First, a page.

Friday, March 06, 2009

Books Half Remembered

One of the challenges of serving a small, mainly elderly congregation whose outreach work is mainly to another 70 or so elderly people is that sometimes they get sick or die. In recent months they seem to have decided that at any one time no less than three of them will need to be visited in hospitals scattered across the county, hence opportunities to read are few and far between. So, what you have is more an account of ‘books half remembered’ and I crave your forgiveness and indulgence.

The brief was ‘choose a book that has made an impact on your life or thinking’ – which in itself made me think, which are these books? In the forty or so years I’ve been able to read, to which books have I returned because in some small way they inspire me? I identified a whole heap of storybooks and novels and I don’t think that’s a bad thing; after all countless theologians use fiction – film, drama, poetry and prose - in their work, and my own research has uncovered people using anything from Sleeping Beauty to Bridget Jones as resources for reflection.

My earliest recollections are the Happy Venture (Dick and Dora) and Beacon readers (Old Dog Tom and Briar Rose come to mind) and they are important because they taught me my love of reading – whole worlds waiting to be explored and ideas to be discovered. I also recall blagging my first reading lesson – a full two terms younger than the rest of my class, I had not yet done letters never mind phonics (as they’re now known) so I listened carefully to what the children ahead of me said, and casually repeated it when my turn came. I still recall my fear of being found out as illiterate and my joy at this new ability; fortunately I quickly learned to read!

The first book I read ‘over and over’ was Ladybird Sleeping Beauty. Something about love that overcame ugliness (from Beauty) and the love that would let its beloved go free (from Beast - who looked more like a chimpanzee than a monster) struck a chord I guess. Having tracked down and bought a copy of it to re-read ahead of this post, I discovered that forty years on it doesn’t work as it once did – not only have I grown (much) older but the world has changed: the language and pictures are of a bygone age. However, I like to think that my memory of the book’s significance outweighs its merits in the present.

A book to which I do return every few years is Jane Eyre and the yellowed pages of my well-thumbed Dean and Son Ltd (abridged) edition have accompanied me since I was ten. As a child I guess it was the young Jane with whom I identified, and over the years, in some ways, I probably grew up with her, reading the book through different eyes. The assumed backcloth of Christianity of this book and of others I read at the same age – Tom Brown’s Schooldays (same edition) springs to mind – undoubtedly shaped my thinking in some way but it would be as an adult revisiting these beloved tales that I spotted it.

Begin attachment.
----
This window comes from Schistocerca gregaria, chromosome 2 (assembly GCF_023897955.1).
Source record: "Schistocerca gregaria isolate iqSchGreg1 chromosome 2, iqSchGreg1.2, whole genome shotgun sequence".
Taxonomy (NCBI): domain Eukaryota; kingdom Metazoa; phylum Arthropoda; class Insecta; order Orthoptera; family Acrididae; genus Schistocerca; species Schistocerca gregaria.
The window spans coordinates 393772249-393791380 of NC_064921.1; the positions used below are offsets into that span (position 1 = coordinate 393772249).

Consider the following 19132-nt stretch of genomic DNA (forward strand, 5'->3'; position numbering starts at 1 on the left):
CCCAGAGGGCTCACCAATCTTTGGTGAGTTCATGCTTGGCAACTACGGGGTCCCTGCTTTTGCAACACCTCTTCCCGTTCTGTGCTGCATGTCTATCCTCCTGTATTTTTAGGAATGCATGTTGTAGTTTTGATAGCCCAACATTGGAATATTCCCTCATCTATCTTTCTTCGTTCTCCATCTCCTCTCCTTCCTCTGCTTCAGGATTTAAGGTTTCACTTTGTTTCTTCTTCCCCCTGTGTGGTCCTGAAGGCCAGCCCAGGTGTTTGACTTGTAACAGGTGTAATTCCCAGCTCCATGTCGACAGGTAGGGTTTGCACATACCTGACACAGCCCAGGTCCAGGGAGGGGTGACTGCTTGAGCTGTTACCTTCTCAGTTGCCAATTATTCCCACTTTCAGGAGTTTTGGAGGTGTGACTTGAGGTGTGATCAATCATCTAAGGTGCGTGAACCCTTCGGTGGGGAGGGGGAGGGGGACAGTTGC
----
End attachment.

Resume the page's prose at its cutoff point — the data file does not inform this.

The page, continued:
Teen years saw me devouring Christian biography and autobiography – Corrie Ten Boom (The Hiding Place), Brother Andrew (God’s Smuggler) and Gladys Aylward (The Small Woman) stand out, and I even named my first car ‘Corrie’ in honour of the first of these! In each of these accounts was evidence of struggle as well as triumph, of human nature as well as divine calling, and, although I never seriously entertained the ideas of overseas mission or active Bible smuggling, these people’s lives impacted on my thinking.

Adult life has been filled with reading – from thermodynamics to theology, nuclear fusion to pneumatology, mathematics to missiology; along with any amount of fiction, classical and pulp. Choosing significant books is not easy but I do recall one of the oft derided ‘Kingsway paperback’ genre. Today’s Christian Woman by Ann Warren, published in 1984 and costing the princely sum of £1.60, was the book that gave me permission to explore my Christian vocation in ways the church (in many denominations) had failed to do, and showed me that it was, after all, OK for women to be ordained. I’d hesitate to re-read it in case, like my Ladybird book, later learning and more sophisticated theology break the spell, but I’m glad I read it when I did because its effects were liberating.

So, finally to books that shape my current thinking. There are too many to name, but I’m very glad to have read Paul Fiddes’ Participating in God and David Bosch’ Transforming Mission whose relational Trinity and authentic missional diversity respectively underlie so much of my understanding of ministry and mission.

I apologise again if this is mere self-indulgent waffle but I am still left wondering if, after all, the most transformative book was Dick and Dora Book 1?!

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